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    12 Sep 2023 · Software Engineering

    4 Reasons Why You Should Prefer Vite Over Create-React-App (CRA)

    10 min read

    Create React App (CRA) has long been the go-to tool for most developers to scaffold React projects and set up a dev server. It offers a modern build setup with no configuration.

    But, we see increased development and build time when the project size increases. This slow feedback loop affects developers’ productivity and happiness.

    To address these issues, there is a new front-end tooling in the ecosystem: Vite!

    Unlike CRA, Vite does not build your entire application before serving, instead, it builds the application on demand. It also leverages the power of native ES modules, esbuild, and Rollup to improve development and build time.

    Let’s take a look in detail at what can make CRA slow.

    Why is CRA slow?

    CRA uses a webpack under the hood. The webpack bundles the entire application code before it can be served. With a large codebase, it takes more time to spin up the development server and reflecting the changes made takes a long time.

    The diagram below shows how all the code must be bundled in order to start a bundle-based dev server.

    Source: ViteJs doc

    What is Vite?

    Vite is a next-generation, front-end tool that focuses on speed and performance.

    It consists of two major parts:

    • A development server that provides rich feature enhancements over native ES modules: fast Hot Module Replacement (HMR), pre-bundling, support for typescript, jsx, and dynamic import.
    • A build command that bundles your code with Rollup, pre-configured to output optimized static assets for production.

    Why prefer Vite over create-react-app?

    1. Faster spin-up of the development server

    Unlike a CRA or bundler-based build setup, Vite does not build the entire application before serving. It divides the application modules into two categories: dependencies and source code.

    1. Dependencies are plain JavaScript that do not change often during development (large component libraries like mui).
    • Vite pre-bundles these dependencies using esbuild, which is 10-100x faster than JavaScript-based bundlers.
    • Pre-bundling ensures that each dependency maps to only one HTTP request, avoiding HTTP overhead and network congestion.
    • As dependencies do not change, they can also be cached and we can skip pre-bundling.
    1. Source code often contains non-plain JavaScript that needs transforming (e.g. JSX, CSS) and will be edited very often.
      Vite serves source code over native ESM.

    What is native ESM? How does it improve the dev server start time?

    ESM stands for EMACScript modules. It is a recent addition to the JavaScript language specification that deals with how modules are loaded in the Javascript application.

    Benefits of building a dev server around native ESM
    • There is no need for bundling. That’s a big chunk of work that you don’t have to do anymore.
    • Native EMS is on-demand by nature. Based on the browser request, Vite transforms and serves source code on demand. If the module is not needed for some screen, it is not processed. The diagram shows how the native ESM-based dev server starts with only the required modules loaded.
    Source: ViteJs doc

    2. Less waiting time for reflecting file updates

    As the size of the codebase increases, file updates get slower in CRA. This is not the case with Vite.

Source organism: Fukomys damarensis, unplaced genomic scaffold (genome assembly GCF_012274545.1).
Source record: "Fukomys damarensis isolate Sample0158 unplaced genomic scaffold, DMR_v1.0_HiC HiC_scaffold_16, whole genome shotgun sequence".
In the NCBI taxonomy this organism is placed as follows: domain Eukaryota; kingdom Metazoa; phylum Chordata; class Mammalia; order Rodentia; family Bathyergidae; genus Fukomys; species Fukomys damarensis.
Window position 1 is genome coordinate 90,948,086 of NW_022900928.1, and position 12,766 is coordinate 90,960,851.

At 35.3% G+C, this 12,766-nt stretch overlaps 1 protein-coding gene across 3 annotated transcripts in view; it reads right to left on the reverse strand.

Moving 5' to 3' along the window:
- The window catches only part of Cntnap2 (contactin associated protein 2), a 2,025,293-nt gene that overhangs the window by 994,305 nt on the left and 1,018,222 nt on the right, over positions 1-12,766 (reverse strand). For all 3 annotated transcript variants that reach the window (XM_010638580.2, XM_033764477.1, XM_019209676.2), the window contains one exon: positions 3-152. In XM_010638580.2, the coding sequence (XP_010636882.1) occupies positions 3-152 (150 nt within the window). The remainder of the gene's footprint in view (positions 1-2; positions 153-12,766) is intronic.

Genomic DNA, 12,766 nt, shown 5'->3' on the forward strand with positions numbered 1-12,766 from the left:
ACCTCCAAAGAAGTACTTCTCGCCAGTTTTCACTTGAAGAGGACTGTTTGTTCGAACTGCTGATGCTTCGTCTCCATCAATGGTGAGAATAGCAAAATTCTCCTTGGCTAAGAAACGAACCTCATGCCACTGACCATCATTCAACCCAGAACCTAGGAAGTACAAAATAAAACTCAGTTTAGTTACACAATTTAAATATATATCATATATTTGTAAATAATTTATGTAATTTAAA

Let’s see how Vite handles file updates.

    • In Vite, Hot Module Replacement(HMR) is performed over native ESM. When a file is edited, Vite invalidates the chain between the edited module and its closest HMR boundary. This makes HMR updates simple and fast regardless of the size of your application.
    • Modules are fetched over HTTP requests. Vite leverages HTTP headers for caching to speed up full-page reloads. Source code module requests are made conditional via 304 Not Modified. And dependency module requests are cached via Cache-Control: max-age=31536000, immutable.

    3. Improved build performance

    Vite ships with a pre-configured build command that bakes in many performance optimizations out of the box.

      1. Async chunk loading optimization

    While code splitting, Webpack, and Rollup produce a common chunk (code that is shared between two or more other chunks). This, when combined with dynamic import, can lead to many network round trips.

    Source: ViteJs doc

    As shown in the image in unoptimized scenarios, when async chunk A is imported, the browser does not know that it needs common chunk C without first requesting and parsing A. After figuring out that it needs common chunk C, the browser then imports it, leading to an extra network round trip.

    Entry ---> A ---> C

    Whereas, Vite rewrites code-split dynamic import calls with a preload step. When A is requested, C is fetched in parallel. This eliminates network round trips.

    Entry ---> (A + C)

    2. CSS code splitting

    Vite automatically extracts the CSS used by modules in an async chunk and generates a separate file for it. The CSS file is automatically loaded via a <link> tag when the associated async chunk is loaded.

    4. Rich features

    Vite provides out-of-the-box support for TypeScript, JSX, CSS, and more.

    • TypeScript 

    Vite supports importing `.ts` files out of the box. It uses esbuild to transpile TypeScript into JavaScript which is about 20~30x faster than vanilla tsc. The HMR updates can reflect in the browser in under 50ms.

    • JSX 

    Viet supports `.jsx` and `.tsx` files out of the box. JSX transpilation is handled via esbuild.

    •  CSS

                Importing `.css` files injects content to the page via a` <style>` tag with HMR support.